Figure 3 – Distilled pineal and subconscious waking percept.
paintings and sculptures by Ann Erpino portray black hole dynamics and universal origins. They give intuitive access to interdimensionality, Dbranes, tensegrity, and more.
Pineal Gland Functions Spawn Apparitional Phenomenon
Holographic Space Time
Figure 1 – Photoreceptors in the pineal gland receive light during waking hours.
Figure 4 – Pineal/subconscious daytime percept morphs into a shadowy bust
Figure 2 – The pineal gland/subconscious'
primary waking percept (within dotted line)
Copyright Ann Erpino 2017. All Rights Reserved
A 'Shadow Person' sighting, in light of the pineal gland’s daytime photoreceptive function, along with dream time combinatorial sensory processing, may be a natural occurrence under conditions of sleepiness, and especially of sleep deprivation.
For several hours each day, eye-shaped patches of photons enter the head. Atrophied photo receptors in the pineal gland receive residual light from these patches during waking hours, as if viewing scenery along with the open eyes (Figure 1), but without the details. From the pineal gland’s point of ‘view,’ a unique form is made when these light patches combine with the darkness inside the skull (Figure 2). The pineal gland needn’t perceive this form in the same mode as the eyes do; the subconscious mind’s own physiological self-awareness, in tandem with the dream-approaching mind’s skill in blending different modalities of sensory input, may result in such a perception - in a ‘knowing’ of the forms directly in front of it. When lighted scenery ceases at the end of the day this locked-in light pattern, having fallen upon the pineal gland’s photoreceptors and into subconscious perception, may linger without one’s conscious awareness of it.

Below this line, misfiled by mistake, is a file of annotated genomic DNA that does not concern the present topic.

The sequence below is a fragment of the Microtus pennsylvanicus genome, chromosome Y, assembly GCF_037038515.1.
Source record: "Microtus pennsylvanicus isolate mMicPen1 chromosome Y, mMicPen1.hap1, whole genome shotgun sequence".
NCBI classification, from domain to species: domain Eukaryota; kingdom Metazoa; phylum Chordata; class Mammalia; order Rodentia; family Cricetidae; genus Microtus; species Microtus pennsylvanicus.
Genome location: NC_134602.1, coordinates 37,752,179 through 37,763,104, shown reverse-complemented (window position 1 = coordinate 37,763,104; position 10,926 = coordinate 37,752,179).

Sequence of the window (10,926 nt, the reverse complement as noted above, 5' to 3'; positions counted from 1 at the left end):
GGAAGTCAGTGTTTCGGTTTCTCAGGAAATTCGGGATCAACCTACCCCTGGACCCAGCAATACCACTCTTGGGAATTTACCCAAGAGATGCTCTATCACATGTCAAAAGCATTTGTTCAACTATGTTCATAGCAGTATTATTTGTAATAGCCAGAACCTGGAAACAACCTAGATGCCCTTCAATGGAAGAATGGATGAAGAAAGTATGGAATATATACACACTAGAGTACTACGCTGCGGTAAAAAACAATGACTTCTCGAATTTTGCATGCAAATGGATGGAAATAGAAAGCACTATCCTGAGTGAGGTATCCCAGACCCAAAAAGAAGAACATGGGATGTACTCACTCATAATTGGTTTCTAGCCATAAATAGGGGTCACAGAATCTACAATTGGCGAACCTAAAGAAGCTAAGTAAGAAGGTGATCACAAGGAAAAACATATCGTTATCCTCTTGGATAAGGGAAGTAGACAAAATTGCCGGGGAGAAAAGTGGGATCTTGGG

While transitioning toward sleep, the dream mind begins to manage the scenery, and in a sleep deprived subject often begins the hypnagogic process prematurely. With this lingering form as its point of departure, and with the soft edges left by waking eye and eyelid movement around the light patches, a ripe area is provided for hypnagogic morphing (Figure 3) . While still conscious, one may watch this form spontaneously morph into something recognizable, in this case the bust of a person. The shadowy bust may be consciously recognized, even as the hypnagogic mind instantaneously fills in the rest of the figure, giving rise to the sighting of a shadow person (figure 4).
A propensity for pareidolia, paranoia, or flights of fancy may contribute to a prolonged and embellished experience of this humanesque shape, adding movement, limbs, and so on. However, since transitioning into and out of sleep often involves unusual syntheses of sensory modalities, embellishments may occur without such a propensity. For example, the supraorbital ridge, being physically thicker and more massive than other facial bones, and also being located within the pineal gland’s waking view could easily morph in the dream-approaching mind into a hat worn by the shadowy bust, giving rise to a ‘Hat Man’ sighting.